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Worried about life after Joe Thomas: While We’re Waiting

Cleveland Browns Joe Thomas
David Richard, The Associated Press

10,363. The number is inconceivable. A football player on the line of scrimmage battling with the biggest and baddest athletes on the gridiron was capable of navigating a sure Hall of Fame career over 167 games without taking a single snap on offense off. He did so for a team that never made the playoffs and rarely even sniffed contention. Yet, left tackle Joe Thomas continued his greatness undeterred without so much as a request for a veteran’s early season exit amidst the many pointless Week 17 affairs. The Achilles of the Cleveland Browns saw his downfall not in the lower portions of his leg, but in the upper portions of his arm as a torn triceps would not only end his consecutive snap streak but also his career.

The Browns are now attempting to navigate through the wake of Thomas’ retirement. The front office attempted to patch the holes at both tackle spots with free agent bids to both Chris Hubbard and Nate Solder. Only Hubbard was willing to take the bait by accepting the contract offered to him. The issue is he only helps to shore up the right tackle position. Once Solder agreed elsewhere, the waters would become choppier and no left tackle life preserver would be found.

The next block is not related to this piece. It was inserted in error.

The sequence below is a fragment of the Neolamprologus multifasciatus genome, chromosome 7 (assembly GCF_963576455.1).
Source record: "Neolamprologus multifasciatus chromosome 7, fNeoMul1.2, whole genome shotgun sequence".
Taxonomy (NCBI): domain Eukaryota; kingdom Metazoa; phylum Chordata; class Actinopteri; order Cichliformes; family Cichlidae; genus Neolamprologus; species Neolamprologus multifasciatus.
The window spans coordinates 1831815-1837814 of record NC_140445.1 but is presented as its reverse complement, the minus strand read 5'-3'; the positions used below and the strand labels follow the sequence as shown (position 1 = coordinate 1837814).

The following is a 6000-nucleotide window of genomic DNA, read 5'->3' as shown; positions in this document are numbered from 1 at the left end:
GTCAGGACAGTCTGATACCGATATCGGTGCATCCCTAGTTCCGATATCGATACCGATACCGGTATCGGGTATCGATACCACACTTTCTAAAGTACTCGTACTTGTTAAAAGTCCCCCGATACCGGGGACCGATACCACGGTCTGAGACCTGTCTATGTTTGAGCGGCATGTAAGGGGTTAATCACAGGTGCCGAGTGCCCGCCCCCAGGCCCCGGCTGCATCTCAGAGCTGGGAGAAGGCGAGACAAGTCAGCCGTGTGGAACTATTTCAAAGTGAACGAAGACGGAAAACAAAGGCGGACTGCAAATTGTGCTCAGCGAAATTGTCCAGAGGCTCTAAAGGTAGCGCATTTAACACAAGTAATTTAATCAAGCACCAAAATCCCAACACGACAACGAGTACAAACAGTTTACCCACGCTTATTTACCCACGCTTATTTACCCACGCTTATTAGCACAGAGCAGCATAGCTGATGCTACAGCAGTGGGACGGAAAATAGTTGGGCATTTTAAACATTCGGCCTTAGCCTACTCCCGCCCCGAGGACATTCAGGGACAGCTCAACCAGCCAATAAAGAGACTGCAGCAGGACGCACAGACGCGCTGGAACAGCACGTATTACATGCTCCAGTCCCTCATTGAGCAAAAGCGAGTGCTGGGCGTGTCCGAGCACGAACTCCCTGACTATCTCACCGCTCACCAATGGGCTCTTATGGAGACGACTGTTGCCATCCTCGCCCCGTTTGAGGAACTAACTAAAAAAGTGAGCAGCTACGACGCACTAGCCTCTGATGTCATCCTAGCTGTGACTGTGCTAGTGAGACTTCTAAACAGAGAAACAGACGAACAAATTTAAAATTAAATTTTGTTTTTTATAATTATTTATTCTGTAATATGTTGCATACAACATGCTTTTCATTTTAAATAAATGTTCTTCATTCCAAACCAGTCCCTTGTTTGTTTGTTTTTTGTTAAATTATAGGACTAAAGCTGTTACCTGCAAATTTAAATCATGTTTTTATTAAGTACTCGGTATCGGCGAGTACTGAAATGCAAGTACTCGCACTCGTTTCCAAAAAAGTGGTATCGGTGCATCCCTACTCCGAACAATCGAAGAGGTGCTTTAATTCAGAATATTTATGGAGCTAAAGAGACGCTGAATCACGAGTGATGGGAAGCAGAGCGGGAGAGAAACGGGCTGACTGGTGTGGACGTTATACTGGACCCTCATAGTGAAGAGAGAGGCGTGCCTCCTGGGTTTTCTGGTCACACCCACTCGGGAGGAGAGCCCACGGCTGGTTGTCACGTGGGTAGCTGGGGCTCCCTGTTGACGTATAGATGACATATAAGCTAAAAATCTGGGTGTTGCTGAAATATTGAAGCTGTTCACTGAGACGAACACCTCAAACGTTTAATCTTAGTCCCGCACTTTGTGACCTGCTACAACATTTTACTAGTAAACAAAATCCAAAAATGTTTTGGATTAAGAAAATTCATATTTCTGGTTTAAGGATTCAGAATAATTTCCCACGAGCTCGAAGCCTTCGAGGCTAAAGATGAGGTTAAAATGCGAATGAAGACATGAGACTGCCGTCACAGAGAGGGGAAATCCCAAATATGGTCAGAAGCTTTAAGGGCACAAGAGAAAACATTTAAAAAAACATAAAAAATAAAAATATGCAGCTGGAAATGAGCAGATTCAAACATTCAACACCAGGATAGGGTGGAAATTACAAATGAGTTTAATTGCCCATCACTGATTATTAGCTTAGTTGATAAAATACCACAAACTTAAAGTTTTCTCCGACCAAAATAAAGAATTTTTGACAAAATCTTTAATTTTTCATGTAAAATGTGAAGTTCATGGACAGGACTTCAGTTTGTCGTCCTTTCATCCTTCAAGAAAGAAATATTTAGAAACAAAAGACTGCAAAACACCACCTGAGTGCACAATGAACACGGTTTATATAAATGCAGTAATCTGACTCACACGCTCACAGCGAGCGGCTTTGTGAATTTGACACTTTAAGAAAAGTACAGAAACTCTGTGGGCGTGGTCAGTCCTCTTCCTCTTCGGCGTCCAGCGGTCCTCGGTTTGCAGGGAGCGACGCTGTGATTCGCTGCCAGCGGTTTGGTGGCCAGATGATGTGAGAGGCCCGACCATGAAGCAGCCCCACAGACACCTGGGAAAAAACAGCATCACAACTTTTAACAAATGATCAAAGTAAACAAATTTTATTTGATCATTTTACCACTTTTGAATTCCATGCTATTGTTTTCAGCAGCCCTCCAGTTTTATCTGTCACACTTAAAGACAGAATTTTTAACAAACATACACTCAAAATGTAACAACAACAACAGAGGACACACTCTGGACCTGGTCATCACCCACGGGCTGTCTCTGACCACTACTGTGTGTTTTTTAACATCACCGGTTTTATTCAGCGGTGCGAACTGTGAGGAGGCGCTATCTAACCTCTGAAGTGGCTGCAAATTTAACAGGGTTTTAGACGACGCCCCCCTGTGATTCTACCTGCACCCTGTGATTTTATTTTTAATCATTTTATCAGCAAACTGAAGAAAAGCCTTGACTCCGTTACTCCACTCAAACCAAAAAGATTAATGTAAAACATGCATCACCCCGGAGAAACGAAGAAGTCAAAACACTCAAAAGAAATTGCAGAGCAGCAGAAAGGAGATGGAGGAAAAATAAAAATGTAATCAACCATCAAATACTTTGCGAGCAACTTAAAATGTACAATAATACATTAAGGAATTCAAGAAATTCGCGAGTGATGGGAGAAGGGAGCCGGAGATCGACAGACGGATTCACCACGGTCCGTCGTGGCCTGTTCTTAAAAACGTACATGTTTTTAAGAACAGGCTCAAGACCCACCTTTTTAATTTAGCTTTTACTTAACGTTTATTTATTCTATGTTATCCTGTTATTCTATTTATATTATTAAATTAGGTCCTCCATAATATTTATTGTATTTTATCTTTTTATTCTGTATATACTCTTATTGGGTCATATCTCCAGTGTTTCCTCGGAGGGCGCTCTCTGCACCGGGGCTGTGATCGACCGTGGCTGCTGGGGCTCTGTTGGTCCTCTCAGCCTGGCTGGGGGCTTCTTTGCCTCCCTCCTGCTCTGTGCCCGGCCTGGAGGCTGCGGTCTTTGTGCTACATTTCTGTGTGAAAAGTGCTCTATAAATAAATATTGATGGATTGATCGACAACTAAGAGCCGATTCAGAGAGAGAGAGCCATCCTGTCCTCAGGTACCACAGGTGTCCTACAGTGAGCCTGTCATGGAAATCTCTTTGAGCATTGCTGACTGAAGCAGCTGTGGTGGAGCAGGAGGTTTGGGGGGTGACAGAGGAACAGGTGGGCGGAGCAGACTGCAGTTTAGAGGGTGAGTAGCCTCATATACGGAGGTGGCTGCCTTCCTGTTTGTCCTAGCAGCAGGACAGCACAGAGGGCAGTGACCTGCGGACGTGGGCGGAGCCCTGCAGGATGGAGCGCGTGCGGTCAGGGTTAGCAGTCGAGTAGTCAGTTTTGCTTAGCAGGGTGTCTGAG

The 2018 NFL Draft would offer no reprieve as it contained one of the weakest graded offensive tackle classes in recent years. Having four picks among the first 35 overall selections does little good without an obvious heir apparent to Thomas to use one on. Instead, the Browns would gamble on the versatility and athleticism of Austin Corbett rather than attempt to force-fit a tackle onto the roster or select a pure guard or center to bolster the line.

My evaluation of Corbett found him more than capable in two of the three essential components of an offensive lineman. The four-year Nevada Wolfpack left tackle starter had fantastic hand-usage and a mindset to punish his opponents. The problem for him is that the third spoke on this particular wheel is the most important for a blindside protector. He had below average feet in not only the depth of drops but also in lateral movement. As such, Corbett would tend to lunge due to poor positioning from miscalculating the rusher’s path. Against the speed rushers of the NFL, such lunges will rarely connect.

WFNY’s Joe Gilbert had a similar though more optimistic thought on his left tackle chances:

{Corbett} showed the hands, mentality, IQ and movement skills to be one. His biggest issue was with his technique, especially in pass protection. The depth and angles he would take on pass drops was a clear area that needed to be fixed. Time was needed for the Nevada left tackle to develop his game, but I thought his weaknesses were fixable, giving him a chance to be the Browns left tackle.